DermNet provides Google Translate, a free machine translation service. Note that this may not provide an exact translation in all languages
Author: Hon A/Prof Amanda Oakley, Dermatologist, Hamilton, New Zealand, 1997. Updated by Dr Oakley and Dr Daniela Vanousova, Dermatologist, Czech Republic, in September 2015. DermNet NZ Revision August 2021
Molluscum contagiosum is a common viral skin infection of childhood that causes localised clusters of umbilicated epidermal papules.
Molluscum contagiosum mainly affects infants and young children under the age of 10 years. It is more prevalent in warm climates than cool ones, and in overcrowded environments. Adolescents and adults are less often infected.
Molluscum contagiosum tends to be more numerous and last longer in children who also have atopic dermatitis, due to deficiencies in the skin barrier. It can be very extensive and troublesome in patients with human immunodeficiency virus (HIV) infection or that have other reasons for poor immune function.
Molluscum contagiosum is caused by a poxvirus, the molluscum contagiosum virus. There are at least 4 viral subtypes.
There are several ways the virus can spread:
Transmission of molluscum contagiosum appears to be more likely in wet conditions, such as when children bathe or swim together. The incubation period is usually about 2 weeks but can be as long as 6 months.
Molluscum contagiosum presents as clusters of small round papules. The papules range in size from 1 to 6 mm and may be white, pink or brown. They often have a waxy, shiny look with a small central pit (this appearance is sometimes described as umbilicated). Each papule contains white cheesy material.
There may be few or hundreds of papules on one individual. They mostly arise in warm moist places, such as the armpit, behind the knees, groin or genital areas. They can arise on the lips or rarely inside the mouth. They do not occur on palms or soles.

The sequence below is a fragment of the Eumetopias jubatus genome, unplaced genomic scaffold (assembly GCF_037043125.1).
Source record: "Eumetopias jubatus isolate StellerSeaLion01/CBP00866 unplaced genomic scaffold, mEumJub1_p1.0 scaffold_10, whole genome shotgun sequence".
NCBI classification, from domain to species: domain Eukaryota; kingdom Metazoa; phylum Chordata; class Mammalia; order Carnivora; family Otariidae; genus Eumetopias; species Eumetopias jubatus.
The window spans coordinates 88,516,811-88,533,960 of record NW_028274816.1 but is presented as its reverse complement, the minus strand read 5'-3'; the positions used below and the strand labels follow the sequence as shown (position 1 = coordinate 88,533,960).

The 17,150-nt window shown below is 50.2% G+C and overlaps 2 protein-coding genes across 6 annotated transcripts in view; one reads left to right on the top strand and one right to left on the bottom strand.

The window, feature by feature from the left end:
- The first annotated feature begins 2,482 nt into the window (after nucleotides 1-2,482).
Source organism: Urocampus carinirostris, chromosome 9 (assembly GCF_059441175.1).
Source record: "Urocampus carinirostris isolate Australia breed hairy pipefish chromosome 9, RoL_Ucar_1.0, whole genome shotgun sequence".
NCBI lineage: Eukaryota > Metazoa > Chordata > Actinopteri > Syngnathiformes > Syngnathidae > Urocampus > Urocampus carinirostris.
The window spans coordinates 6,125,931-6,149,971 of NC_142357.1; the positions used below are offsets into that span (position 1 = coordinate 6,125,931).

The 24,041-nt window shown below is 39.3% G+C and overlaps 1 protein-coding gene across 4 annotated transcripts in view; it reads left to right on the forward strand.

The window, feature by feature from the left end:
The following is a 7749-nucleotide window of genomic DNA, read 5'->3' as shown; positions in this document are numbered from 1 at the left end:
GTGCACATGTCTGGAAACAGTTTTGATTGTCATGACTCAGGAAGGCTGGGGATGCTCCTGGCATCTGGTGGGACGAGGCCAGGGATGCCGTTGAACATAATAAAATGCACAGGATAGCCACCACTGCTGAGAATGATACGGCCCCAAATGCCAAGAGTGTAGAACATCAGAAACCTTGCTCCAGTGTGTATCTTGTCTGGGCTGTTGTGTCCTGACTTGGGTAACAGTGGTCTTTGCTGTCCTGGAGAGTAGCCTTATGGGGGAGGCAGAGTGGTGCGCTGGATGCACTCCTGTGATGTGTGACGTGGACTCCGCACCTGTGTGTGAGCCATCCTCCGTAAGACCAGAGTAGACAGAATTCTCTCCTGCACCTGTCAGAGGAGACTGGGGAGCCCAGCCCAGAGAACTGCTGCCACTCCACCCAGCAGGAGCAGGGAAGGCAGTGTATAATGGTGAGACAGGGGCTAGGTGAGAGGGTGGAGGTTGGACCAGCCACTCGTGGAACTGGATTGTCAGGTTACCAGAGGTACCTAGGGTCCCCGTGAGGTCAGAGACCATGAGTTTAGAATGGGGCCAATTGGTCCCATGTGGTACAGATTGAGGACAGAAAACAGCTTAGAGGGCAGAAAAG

When molluscum contagiosum is autoinoculated by scratching, the papules often form a row.
Molluscum contagiosum frequently induces dermatitis around them and affected skin becomes pink, dry and itchy. As the papules resolve, they may become inflamed, crusted, or scabby for a week or two.
Spontaneous scarring due to molluscum contagiosum
Molluscum contagiosum is usually recognised by its characteristic clinical appearance or on dermatoscopy. White molluscum bodies can often be expressed from the centre of the papules.
Dermoscopy of molluscum contagiosum
There is no single perfect treatment of molluscum contagiosum since we are currently unable to kill the virus. In many cases no specific treatment is necessary.
Secondary dermatitis may be treated symptomatically with a mild topical topical corticosteroid such as hydrocortisone cream. Dermatitis is unlikely to fully resolve until the molluscum infection has cleared up.
Molluscum contagiosum is infectious while active. However, affected children and adults should continue to attend daycare, school, and work.
To reduce spread:
In immune competent hosts, molluscum contagiosum is a relatively harmless. The papules may persist for up to 2 years or longer. In children, about half of cases have cleared by 12 months, and two-thirds by 18 months, with or without treatment. Contact with another infected individual later on can lead to a new crop.
Infection can be very persistent in the presence of significant immune deficiency.
Books about skin diseases
© 2022 DermNet New Zealand Trust.
DermNet NZ does not provide an online consultation service. If you have any concerns with your skin or its treatment, see a dermatologist for advice.